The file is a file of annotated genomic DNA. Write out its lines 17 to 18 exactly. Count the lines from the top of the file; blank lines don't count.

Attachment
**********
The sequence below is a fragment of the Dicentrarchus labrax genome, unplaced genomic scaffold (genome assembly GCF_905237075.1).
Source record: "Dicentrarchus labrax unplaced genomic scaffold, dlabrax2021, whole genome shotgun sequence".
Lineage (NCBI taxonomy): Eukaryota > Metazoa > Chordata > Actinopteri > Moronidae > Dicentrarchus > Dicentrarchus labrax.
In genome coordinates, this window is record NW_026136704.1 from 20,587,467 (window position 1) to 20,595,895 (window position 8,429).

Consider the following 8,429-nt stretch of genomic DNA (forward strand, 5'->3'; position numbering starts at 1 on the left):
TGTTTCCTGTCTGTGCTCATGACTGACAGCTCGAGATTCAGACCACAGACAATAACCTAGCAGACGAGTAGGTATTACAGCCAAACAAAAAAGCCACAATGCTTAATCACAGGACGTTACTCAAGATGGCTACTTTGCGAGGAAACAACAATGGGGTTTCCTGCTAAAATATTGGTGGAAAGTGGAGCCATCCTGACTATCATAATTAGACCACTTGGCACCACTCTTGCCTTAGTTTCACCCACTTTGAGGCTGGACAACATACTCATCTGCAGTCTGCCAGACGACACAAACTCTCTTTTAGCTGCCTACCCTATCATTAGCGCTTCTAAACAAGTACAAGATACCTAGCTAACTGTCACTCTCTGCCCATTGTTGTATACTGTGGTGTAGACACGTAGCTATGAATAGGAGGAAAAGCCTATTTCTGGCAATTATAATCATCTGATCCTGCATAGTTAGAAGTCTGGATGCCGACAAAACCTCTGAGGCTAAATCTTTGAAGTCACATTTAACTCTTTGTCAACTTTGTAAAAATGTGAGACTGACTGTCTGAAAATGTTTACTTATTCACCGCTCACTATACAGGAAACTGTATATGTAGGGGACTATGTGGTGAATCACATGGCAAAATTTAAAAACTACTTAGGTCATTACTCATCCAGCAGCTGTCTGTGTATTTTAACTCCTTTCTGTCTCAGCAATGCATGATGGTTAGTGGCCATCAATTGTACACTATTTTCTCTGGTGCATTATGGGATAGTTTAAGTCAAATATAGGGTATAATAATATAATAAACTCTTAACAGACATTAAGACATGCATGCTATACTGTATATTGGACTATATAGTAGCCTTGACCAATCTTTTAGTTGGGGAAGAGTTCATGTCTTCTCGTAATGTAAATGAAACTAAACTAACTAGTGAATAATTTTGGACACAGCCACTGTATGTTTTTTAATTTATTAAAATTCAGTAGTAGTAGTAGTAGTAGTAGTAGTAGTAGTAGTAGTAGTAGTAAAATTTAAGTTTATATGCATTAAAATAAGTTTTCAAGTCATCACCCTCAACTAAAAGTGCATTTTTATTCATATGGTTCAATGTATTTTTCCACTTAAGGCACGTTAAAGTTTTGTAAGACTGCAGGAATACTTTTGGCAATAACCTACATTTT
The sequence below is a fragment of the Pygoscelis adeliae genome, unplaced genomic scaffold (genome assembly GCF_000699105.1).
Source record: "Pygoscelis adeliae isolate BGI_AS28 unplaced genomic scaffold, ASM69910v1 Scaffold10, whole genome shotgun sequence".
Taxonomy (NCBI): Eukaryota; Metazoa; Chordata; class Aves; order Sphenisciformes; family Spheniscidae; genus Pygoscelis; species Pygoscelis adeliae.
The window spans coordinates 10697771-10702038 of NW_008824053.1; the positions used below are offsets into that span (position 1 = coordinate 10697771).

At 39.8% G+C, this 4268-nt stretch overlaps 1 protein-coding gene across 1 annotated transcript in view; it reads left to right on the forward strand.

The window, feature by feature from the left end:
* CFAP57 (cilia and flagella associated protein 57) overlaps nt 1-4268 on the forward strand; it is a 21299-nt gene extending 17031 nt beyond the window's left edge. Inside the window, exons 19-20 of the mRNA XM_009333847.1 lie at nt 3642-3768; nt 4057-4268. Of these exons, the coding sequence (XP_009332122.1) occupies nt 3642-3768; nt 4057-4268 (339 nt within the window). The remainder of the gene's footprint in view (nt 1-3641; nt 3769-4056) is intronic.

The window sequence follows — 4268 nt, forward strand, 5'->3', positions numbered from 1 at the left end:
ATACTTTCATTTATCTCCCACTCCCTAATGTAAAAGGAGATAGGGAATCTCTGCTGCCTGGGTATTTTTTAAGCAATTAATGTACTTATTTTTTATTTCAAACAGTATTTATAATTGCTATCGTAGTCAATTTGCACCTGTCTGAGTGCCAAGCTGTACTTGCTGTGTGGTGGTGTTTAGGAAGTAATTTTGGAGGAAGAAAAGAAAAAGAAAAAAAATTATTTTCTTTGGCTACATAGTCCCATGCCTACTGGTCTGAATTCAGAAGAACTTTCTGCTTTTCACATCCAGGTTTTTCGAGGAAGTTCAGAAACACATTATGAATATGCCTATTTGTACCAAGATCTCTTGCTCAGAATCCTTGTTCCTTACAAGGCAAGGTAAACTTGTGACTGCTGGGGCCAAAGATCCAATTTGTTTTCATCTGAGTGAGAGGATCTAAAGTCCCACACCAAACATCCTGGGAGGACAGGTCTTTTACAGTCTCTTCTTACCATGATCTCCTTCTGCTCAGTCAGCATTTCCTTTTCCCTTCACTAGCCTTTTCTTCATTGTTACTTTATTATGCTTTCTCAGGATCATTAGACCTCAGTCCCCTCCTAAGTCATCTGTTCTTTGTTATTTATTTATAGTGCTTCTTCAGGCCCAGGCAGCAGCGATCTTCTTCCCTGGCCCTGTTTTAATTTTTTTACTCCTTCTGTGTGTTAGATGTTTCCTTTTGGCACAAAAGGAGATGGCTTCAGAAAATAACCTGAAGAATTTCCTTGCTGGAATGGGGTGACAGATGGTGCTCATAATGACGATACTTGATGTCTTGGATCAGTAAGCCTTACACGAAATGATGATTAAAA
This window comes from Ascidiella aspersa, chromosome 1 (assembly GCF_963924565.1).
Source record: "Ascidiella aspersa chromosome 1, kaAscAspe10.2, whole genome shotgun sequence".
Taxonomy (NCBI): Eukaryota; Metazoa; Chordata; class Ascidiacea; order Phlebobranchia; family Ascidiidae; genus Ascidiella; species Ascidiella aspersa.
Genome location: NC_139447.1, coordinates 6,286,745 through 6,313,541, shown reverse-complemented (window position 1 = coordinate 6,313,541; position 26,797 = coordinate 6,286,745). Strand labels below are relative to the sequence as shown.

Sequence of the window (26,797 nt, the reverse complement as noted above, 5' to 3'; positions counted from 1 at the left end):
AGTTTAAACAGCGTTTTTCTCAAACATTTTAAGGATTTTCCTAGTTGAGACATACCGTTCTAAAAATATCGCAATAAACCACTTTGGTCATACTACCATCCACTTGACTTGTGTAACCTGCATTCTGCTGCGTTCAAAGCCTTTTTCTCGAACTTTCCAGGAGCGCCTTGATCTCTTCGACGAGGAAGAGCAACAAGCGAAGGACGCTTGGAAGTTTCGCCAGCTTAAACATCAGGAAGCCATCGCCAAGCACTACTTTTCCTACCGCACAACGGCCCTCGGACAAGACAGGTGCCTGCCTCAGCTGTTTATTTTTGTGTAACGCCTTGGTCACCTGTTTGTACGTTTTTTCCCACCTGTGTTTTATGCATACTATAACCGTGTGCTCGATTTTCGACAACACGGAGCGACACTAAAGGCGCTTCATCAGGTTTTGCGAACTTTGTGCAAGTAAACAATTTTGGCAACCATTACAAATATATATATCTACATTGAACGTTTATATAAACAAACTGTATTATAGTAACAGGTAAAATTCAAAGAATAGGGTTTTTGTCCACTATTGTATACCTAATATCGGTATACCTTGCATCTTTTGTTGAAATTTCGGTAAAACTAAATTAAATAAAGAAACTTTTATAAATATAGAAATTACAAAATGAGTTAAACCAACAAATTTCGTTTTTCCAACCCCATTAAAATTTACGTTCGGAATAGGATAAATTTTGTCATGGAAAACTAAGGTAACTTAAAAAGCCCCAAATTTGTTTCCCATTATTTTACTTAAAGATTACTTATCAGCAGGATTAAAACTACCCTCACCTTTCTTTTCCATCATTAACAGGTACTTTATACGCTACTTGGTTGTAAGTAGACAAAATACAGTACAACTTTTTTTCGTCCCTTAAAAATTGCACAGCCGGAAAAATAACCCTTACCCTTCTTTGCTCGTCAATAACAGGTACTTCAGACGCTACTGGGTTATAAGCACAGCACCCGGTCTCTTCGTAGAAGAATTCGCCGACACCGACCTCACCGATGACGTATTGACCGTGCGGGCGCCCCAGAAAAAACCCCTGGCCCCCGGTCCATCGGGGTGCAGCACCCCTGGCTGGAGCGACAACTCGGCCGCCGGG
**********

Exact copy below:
Source record: "Ascidiella aspersa chromosome 1, kaAscAspe10.2, whole genome shotgun sequence".
Taxonomy (NCBI): Eukaryota; Metazoa; Chordata; class Ascidiacea; order Phlebobranchia; family Ascidiidae; genus Ascidiella; species Ascidiella aspersa.